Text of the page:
Orr identifies other critical events in the spread of victim consciousness, one of which was the Lucky Dragon incident. On March 1, 1954, a Japanese fishing boat, the Lucky Dragon, got too close to a U.S. hydrogen bomb test and was dusted by the radioactive fallout. The boat's radio operator died of radiation sickness a few months later, and the discovery that its catch had been irradiated alerted the entire country -- if not the world -- to the danger of fallout in the food chain. Orr argues that that event allowed all Japanese "to experience hibakusha victimhood as their own."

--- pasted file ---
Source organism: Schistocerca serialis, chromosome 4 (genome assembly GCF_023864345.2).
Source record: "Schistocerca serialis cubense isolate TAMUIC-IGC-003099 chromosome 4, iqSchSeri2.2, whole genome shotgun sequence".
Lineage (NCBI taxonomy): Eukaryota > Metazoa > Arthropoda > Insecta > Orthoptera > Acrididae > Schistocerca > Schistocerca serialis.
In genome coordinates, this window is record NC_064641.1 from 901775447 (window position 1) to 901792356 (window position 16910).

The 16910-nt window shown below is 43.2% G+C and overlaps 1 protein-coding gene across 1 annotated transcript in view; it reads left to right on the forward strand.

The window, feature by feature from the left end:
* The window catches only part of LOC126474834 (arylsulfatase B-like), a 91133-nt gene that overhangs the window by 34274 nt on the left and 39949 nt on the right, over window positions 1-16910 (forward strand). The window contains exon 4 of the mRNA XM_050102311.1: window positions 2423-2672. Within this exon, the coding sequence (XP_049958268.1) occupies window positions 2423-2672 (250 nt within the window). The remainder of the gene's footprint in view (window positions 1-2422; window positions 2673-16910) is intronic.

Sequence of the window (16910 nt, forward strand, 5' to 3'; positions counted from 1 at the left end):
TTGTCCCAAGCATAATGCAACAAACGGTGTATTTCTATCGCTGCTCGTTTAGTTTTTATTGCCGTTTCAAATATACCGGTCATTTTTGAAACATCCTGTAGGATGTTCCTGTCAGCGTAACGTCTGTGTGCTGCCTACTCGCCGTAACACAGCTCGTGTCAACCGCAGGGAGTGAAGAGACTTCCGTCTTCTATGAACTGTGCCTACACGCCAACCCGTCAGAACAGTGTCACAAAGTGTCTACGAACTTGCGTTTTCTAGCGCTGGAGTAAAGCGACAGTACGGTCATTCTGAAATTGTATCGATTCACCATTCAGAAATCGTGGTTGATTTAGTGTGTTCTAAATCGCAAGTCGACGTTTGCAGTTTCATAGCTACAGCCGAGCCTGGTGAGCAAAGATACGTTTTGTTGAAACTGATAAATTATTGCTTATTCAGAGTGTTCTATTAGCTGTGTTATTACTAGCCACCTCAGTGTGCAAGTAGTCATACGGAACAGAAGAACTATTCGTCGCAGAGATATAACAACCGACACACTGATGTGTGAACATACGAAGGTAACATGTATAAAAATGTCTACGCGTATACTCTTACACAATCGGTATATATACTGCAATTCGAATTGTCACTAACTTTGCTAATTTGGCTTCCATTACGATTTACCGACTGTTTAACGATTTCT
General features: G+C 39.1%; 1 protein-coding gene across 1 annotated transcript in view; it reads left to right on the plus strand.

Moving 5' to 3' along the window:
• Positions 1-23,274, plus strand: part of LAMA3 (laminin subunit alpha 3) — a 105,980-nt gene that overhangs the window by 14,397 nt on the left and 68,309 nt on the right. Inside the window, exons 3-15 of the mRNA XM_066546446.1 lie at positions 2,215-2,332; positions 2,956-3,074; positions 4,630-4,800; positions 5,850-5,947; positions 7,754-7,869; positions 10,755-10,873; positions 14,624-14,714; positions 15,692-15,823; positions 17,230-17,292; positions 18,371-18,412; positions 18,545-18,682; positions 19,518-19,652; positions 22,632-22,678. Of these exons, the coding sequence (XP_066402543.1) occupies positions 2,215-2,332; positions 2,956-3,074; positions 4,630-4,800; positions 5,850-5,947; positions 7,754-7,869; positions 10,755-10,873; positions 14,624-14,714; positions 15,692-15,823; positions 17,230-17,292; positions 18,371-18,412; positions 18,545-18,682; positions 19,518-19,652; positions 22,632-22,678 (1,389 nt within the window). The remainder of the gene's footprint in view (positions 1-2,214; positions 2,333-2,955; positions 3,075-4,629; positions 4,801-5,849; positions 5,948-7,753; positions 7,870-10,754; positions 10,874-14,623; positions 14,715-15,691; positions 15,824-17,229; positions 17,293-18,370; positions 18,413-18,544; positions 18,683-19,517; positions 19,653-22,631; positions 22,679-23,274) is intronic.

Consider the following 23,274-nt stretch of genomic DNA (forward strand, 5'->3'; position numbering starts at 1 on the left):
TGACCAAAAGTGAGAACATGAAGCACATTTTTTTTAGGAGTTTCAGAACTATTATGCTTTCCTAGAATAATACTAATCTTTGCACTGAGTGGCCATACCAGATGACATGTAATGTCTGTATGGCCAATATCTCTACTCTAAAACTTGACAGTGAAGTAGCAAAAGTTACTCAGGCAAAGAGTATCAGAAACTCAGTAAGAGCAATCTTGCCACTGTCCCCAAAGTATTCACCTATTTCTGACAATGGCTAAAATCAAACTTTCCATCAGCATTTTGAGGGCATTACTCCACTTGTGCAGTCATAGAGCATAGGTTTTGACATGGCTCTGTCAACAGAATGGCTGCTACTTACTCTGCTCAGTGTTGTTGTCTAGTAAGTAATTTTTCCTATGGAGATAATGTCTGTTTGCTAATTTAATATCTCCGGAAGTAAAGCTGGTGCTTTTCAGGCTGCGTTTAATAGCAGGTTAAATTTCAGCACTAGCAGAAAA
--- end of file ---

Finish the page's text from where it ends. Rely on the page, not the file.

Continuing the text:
As Japan was gripped by "ban the bomb" fever, political tactics encouraged the country to sidestep the question of war responsibility. Orr has previously written on Kaoru Yasui, director of the Suginami Ward Community Center, who spearheaded the Suginami Campaign. That movement collected 30 million signatures in an effort to ban the bomb. He recaps that tale here. But the critical point for Orr is Yasui's decision to make the movement as inclusive as possible. The need to let everyone unite under the banner of Hiroshima meant sidestepping critical questions of why the bombing occurred. As Orr explains, it was "self-indulgently silent on Japan's agency in the war."